An internal Atlanta Police Department memo reveals multiple nearby police agencies will no longer let their officers provide support for Atlanta officers as they deal with protests in the wake of the death of George Floyd.
In the memo, Chief Erika Shields said the move came as a result of the four Atlanta Police officers charged over the incident involving college students Messiah Young and Taniyah Pilgram being tased and pulled from their car. The memo said agencies don’t want to risk their officers potentially being charged for criminal offenses for their possible actions.
“Now that the charges have been announced, I’m very concerned with the space we find ourselves in, both tactically and emotionally,” Chief Shields wrote. “Multiple agencies that were assisting us in managing this incredibly volatile time have pulled out, effective immediately. They are not comfortable with their employees being leveraged politically by the potential of also facing criminal charges.”
The specific agencies that have pulled their support were not named in the memo. CBS46 is working to obtain that information.
The catalyst for Shields’ memo were the charges filed against current and former officers announced Tuesday. Two of those charged were former APD officers Ivory Streeter and Mark Gardner. Both were terminated for violating the department’s excessive force policy for their role in the use of a stun gun and other force against Pilgram and Young. Both face charges along with current officers Lonnie Hood, Willie Sauls, Armond Jones, and Roland Claud.Chief Shields mentioned in the memo about calling the DA to protest the charges, which she said were not discussed with her ahead of time.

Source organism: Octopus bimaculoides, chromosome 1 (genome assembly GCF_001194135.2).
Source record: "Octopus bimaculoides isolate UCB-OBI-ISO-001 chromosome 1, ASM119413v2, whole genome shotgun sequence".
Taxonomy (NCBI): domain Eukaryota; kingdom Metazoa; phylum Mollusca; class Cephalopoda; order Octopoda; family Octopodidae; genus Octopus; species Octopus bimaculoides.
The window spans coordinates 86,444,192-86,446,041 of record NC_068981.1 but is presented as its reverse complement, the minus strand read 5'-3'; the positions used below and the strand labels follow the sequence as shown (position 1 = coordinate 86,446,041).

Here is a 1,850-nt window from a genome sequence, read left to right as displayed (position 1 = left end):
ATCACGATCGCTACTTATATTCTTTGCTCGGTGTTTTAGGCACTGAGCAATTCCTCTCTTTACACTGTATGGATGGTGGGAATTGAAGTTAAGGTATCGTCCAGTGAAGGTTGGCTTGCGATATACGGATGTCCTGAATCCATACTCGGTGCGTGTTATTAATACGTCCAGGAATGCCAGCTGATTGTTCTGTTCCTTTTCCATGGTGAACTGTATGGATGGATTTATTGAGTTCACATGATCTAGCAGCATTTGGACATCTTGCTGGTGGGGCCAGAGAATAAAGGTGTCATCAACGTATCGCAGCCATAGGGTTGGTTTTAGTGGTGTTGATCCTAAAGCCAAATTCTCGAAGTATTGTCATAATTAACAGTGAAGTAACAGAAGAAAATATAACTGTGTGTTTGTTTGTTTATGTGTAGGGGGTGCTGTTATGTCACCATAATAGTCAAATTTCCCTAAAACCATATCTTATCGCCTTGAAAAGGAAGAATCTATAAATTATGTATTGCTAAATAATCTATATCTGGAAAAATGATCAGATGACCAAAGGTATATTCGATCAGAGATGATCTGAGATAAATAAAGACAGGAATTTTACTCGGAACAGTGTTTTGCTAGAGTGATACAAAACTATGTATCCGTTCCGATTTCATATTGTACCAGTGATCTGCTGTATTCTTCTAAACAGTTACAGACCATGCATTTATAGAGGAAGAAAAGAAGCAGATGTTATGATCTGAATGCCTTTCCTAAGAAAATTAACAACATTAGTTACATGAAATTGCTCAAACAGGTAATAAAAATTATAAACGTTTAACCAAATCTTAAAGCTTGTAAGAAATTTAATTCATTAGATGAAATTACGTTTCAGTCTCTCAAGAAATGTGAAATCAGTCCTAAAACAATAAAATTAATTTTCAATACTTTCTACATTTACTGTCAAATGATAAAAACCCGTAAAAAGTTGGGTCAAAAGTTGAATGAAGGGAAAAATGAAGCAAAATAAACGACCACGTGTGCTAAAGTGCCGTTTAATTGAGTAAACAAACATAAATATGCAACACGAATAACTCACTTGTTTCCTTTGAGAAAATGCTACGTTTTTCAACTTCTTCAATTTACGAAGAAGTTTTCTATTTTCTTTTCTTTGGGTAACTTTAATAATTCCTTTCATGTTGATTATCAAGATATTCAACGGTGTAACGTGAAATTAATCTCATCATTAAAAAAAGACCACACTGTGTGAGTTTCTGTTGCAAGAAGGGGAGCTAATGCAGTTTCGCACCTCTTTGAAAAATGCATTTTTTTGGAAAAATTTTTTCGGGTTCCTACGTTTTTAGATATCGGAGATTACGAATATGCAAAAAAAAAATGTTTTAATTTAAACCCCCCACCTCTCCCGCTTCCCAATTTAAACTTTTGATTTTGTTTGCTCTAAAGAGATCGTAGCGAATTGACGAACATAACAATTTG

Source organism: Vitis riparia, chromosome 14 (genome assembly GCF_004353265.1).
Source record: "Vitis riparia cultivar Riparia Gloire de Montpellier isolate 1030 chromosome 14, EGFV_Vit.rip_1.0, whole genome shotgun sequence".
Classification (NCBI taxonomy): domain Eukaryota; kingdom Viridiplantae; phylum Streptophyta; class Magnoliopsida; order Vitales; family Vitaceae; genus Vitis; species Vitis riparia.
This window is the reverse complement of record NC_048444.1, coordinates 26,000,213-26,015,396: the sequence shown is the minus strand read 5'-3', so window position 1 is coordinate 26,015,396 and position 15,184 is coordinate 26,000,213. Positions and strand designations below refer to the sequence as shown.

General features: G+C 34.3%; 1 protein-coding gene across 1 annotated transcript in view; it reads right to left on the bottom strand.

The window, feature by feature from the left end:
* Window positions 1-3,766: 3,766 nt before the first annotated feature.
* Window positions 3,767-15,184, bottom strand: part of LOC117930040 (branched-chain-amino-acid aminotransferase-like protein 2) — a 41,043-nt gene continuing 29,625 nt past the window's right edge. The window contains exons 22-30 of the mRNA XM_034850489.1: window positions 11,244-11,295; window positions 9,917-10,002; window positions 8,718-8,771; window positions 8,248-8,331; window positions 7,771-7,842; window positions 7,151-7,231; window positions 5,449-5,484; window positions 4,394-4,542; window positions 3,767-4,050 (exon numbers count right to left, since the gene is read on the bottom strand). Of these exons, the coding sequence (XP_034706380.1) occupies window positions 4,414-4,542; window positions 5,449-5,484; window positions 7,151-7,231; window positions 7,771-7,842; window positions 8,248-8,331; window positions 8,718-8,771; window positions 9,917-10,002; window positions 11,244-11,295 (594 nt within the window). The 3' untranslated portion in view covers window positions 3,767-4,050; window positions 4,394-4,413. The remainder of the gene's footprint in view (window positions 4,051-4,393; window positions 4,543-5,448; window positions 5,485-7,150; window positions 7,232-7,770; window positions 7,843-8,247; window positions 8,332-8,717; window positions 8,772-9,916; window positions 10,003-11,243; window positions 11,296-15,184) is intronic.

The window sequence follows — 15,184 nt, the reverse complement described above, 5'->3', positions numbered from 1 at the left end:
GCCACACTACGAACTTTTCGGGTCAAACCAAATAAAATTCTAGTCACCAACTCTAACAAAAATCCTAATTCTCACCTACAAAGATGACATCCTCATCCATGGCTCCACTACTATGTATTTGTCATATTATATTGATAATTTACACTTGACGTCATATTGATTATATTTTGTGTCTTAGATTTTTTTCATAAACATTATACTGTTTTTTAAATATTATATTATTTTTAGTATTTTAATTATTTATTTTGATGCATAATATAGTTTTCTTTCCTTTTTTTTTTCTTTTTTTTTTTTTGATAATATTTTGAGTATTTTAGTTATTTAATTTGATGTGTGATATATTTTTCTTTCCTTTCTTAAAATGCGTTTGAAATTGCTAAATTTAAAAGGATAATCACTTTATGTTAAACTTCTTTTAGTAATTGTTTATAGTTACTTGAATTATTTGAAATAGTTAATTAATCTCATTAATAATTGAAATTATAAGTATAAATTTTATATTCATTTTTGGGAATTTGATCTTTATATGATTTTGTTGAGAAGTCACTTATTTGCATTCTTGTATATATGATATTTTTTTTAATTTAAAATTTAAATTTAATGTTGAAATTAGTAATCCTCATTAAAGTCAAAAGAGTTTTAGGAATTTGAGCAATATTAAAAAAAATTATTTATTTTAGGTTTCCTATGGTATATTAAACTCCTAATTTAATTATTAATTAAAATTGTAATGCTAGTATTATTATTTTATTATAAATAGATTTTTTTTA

“Criminal charges were never part of any discussion that I had with the Mayor or her administration,” Shields wrote. “The criminal piece was brought to my attention yesterday through a fellow employee. Upon receiving the information, I called the DA and strongly expressed my concern, both to the appropriateness and the timing of any charges.”
2020 is an election year, which Chief Shields mentioned in the memo as potentially part of the reason charges were filed.
“This does not mean for a moment that I will sit quietly by and watch our employees get swept up in the tsunami of political jockeying during an election year,” Shields wrote.
A spokesperson for the Mayor’s Office released the following statement to CBS46:
“The decision to prosecute or not prosecute is the District Attorney’s alone.
The Mayor has the authority to fire or not fire, as you saw her take such action Sunday. The City continues to investigate the facts of the matter and take action as needed, and within our authority.
The Mayor believes there is a broader point to be made, in that we must create levels of trust between public safety officials and the communities they are sworn to protect.”